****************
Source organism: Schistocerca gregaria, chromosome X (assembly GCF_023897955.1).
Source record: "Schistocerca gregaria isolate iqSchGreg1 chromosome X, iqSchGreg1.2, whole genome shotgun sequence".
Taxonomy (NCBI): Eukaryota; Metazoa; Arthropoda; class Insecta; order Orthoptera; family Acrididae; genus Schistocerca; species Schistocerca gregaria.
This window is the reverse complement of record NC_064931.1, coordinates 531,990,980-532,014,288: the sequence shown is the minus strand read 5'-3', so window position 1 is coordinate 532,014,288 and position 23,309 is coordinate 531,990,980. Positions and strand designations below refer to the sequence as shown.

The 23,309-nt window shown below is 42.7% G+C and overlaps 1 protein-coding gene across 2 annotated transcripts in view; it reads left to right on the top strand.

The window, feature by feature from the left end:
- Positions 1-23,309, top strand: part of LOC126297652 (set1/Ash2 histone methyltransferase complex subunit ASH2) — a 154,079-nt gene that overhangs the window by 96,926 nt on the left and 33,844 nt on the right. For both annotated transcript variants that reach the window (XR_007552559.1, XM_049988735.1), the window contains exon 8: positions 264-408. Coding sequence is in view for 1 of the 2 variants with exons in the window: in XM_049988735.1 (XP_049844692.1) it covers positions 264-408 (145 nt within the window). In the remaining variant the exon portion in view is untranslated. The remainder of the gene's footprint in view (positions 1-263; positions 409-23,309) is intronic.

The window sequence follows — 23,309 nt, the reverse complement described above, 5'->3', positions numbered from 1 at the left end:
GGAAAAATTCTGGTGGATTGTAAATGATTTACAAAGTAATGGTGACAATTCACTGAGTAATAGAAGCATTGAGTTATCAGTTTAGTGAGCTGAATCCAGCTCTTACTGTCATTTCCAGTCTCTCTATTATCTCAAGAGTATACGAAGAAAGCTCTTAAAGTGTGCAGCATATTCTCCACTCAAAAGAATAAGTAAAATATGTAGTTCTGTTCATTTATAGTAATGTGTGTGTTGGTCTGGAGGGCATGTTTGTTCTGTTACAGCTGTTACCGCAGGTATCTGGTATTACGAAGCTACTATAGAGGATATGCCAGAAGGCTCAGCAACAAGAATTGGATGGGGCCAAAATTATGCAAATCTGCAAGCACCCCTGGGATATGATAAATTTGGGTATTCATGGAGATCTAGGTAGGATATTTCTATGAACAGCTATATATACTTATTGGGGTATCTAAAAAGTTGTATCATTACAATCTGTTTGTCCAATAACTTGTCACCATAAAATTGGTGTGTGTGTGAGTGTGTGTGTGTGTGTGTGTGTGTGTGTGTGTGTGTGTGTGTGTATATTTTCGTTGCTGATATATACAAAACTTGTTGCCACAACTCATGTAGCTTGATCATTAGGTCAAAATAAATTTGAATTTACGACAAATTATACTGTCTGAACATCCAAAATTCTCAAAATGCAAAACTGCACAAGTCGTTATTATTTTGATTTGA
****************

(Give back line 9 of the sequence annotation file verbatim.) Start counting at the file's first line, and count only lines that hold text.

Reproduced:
GGAAAAATTCTGGTGGATTGTAAATGATTTACAAAGTAATGGTGACAATTCACTGAGTAATAGAAGCATTGAGTTATCAGTTTAGTGAGCTGAATCCAGCTCTTACTGTCATTTCCAGTCTCTCTATTATCTCAAGAGTATACGAAGAAAGCTCTTAAAGTGTGCAGCATATTCTCCACTCAAAAGAATAAGTAAAATATGTAGTTCTGTTCATTTATAGTAATGTGTGTGTTGGTCTGGAGGGCATGTTTGTTCTGTTACAGCTGTTACCGCAGGTATCTGGTATTACGAAGCTACTATAGAGGATATGCCAGAAGGCTCAGCAACAAGAATTGGATGGGGCCAAAATTATGCAAATCTGCAAGCACCCCTGGGATATGATAAATTTGGGTATTCATGGAGATCTAGGTAGGATATTTCTATGAACAGCTATATATACTTATTGGGGTATCTAAAAAGTTGTATCATTACAATCTGTTTGTCCAATAACTTGTCACCATAAAATTGGTGTGTGTGTGAGTGTGTGTGTGTGTGTGTGTGTGTGTGTGTGTGTGTGTGTGTGTATATTTTCGTTGCTGATATATACAAAACTTGTTGCCACAACTCATGTAGCTTGATCATTAGGTCAAAATAAATTTGAATTTACGACAAATTATACTGTCTGAACATCCAAAATTCTCAAAATGCAAAACTGCACAAGTCGTTATTATTTTGATTTGA